“The European Union wants to kill our cuppa”: How Euromyths and fake news affected the Brexit vote

On 31 January 2020, Britain became the first country ever to leave the European Union. The Leave campaign leading up to Brexit was, to the surprise of many, a success. But how did they manage to do it? 

Britain’s relationship with the EU has always been a problematic one. Their accession to the European Union, then EEC, in 1973 was preceded by two previous attempts, both denied by the French. Then, only two years after joining, a referendum was held in 1975 asking the British people: “Do you think the United Kingdom should stay in the European Community?”. With two thirds of the population voting yes, the country continued to be a member, but the suspicion and mistrust towards the Union always accompanied the 47 years of British membership.

Scepticism appears to stem from this belief of British exceptionalism: they are fundamentally different, and superior to, other nations. In a similar manner, the thought of personal exceptionalism led David Cameron to believe that he could win the referendum on Brexit. The imperial myth of Britain as a superpower leads to the nation approaching the EU from a standpoint that their country deserves a special status and preferential treatment.

To this idea of exceptionalism, the Leave campaign built its narrative. On one hand, the sense of superiority, and on the other hand the myth of being the underdog of the EU facing unfair treatment. Their strategy can be broken down to three parts: (1) simple messaging appealing to people’s emotions, (2) massive social media campaign by micro-targeting, and (3) controlling the debate framing with falsehoods.

False narratives

“We send the EU £350 million a week: let’s fund our NHS instead”, read the side of the infamous Brexit Battle Bus we can all remember. To suggest that such an amount of money would be available for extra spending when the UK leaves the EU was both misleading, as well as a straight up lie. According to different estimates, the actual amount of net payment, after deductions, agriculture subsidies and regional grants, comes down to about £160-190 million a week. And even this amount of money is surely not going to be fully budgeted for the NHS, as post-Brexit customs and legal institutions, among other things, will take up a large part. But the facts didn’t matter. What was important was to build a strong Eurosceptic narrative and appeal to the already existing cynicism of the population.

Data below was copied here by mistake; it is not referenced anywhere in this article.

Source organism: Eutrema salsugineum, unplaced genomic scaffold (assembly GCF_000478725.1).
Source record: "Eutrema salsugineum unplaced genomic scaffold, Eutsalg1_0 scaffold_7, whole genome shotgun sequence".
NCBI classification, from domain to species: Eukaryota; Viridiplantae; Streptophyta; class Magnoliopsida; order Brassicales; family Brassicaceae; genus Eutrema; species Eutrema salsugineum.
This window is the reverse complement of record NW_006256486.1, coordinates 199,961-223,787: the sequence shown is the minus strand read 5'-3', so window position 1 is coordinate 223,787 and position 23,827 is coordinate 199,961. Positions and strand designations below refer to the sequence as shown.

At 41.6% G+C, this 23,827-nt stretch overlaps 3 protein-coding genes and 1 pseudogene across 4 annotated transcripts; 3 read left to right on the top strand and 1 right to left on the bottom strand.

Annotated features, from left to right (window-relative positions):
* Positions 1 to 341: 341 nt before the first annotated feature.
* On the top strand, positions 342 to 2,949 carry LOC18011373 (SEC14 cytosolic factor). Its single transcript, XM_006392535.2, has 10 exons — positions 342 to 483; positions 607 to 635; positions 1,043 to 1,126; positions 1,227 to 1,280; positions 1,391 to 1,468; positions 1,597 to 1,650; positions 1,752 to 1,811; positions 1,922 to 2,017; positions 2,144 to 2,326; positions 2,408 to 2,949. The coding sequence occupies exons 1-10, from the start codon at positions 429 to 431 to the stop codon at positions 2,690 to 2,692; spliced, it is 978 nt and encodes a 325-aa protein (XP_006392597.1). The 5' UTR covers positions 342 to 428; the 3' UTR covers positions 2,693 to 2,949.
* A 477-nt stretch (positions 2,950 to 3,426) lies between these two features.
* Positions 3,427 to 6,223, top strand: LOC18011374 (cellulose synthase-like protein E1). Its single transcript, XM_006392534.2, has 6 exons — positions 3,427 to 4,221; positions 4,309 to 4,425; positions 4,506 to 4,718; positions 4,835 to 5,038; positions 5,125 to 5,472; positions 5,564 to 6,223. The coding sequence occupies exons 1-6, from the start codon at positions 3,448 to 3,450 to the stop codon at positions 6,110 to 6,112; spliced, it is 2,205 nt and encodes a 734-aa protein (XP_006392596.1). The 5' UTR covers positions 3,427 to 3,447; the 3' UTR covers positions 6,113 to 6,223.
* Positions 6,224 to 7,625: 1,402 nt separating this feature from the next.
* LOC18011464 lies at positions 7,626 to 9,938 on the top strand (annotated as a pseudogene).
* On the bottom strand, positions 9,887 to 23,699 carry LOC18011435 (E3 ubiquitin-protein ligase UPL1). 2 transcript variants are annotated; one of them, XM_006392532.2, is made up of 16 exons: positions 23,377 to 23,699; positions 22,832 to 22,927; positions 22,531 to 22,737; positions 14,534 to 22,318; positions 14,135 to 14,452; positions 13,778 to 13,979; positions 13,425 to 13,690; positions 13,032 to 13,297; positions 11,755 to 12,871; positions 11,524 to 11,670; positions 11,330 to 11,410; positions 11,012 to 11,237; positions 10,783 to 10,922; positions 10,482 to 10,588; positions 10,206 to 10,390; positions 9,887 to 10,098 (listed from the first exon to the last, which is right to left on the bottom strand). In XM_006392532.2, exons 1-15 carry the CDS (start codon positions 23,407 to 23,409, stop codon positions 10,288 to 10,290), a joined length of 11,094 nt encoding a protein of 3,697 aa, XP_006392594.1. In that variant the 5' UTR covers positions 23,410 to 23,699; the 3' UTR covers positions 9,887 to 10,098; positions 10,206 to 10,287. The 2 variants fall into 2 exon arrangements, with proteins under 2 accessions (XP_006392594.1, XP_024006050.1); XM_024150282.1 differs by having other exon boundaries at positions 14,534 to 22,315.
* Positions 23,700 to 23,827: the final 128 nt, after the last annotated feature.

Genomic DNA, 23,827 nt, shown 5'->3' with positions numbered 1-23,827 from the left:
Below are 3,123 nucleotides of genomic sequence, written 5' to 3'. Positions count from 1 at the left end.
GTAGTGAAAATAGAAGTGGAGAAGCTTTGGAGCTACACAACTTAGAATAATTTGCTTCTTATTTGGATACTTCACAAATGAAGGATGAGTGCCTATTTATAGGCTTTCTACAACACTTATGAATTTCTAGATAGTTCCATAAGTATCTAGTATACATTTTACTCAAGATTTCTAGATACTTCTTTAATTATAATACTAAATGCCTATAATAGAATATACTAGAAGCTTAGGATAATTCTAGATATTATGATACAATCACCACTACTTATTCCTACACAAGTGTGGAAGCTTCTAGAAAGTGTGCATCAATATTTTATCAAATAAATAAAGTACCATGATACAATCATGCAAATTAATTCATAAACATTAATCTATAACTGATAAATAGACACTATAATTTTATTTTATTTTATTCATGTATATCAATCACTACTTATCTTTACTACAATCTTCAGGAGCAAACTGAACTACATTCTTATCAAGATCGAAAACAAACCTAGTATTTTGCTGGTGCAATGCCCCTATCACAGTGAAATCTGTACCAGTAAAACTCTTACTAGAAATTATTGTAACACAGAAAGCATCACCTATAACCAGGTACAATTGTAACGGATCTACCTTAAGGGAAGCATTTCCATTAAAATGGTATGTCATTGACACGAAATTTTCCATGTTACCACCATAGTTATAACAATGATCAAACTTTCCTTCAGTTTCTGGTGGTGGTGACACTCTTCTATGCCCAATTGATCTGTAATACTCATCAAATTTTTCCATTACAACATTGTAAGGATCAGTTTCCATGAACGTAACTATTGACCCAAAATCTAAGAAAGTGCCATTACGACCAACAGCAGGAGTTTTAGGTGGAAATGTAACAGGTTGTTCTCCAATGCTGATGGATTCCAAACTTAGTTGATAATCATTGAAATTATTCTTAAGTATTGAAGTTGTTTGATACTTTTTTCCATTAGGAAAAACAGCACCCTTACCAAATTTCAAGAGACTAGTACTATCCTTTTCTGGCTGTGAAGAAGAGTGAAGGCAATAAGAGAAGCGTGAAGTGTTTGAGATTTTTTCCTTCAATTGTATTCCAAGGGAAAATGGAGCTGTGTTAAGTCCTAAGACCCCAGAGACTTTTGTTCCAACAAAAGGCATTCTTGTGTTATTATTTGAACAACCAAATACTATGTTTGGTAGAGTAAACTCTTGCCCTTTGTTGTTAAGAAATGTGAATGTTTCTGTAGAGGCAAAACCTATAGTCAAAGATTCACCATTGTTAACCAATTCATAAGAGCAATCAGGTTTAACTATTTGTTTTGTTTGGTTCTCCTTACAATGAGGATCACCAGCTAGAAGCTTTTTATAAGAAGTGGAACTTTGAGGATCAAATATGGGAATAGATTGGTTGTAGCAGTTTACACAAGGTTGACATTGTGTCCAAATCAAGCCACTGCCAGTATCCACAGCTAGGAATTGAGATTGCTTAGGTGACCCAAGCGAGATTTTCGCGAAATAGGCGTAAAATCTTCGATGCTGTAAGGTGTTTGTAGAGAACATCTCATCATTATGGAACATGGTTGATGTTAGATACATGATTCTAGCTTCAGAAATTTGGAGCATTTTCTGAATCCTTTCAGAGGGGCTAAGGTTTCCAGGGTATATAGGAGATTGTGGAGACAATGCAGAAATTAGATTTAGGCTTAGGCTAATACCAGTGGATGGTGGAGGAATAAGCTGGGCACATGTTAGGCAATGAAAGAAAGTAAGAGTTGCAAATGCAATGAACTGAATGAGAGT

During the last 25 years or so, British newspapers like the Daily Mail and the Daily Express have been whipping up paranoia related to all kinds of things the EU allegedly wants to ban. Whether it’s curvy bananas, vacuums, kettle pots, lawnmowers or double-decker buses, the EU is about to ban it and Britishness is being severely threatened. These false narratives about the EU are called Euromyths and there have been so many of them circling around, that the European Commission has its own web page dedicated to addressing them. The openly EU-critical news coverage has been widely spread in the British media over the last few decades and that, without a doubt, contributed to the Euroscepticism among the nation. The seed of Brexit has therefore been developing for years before the actual referendum took place.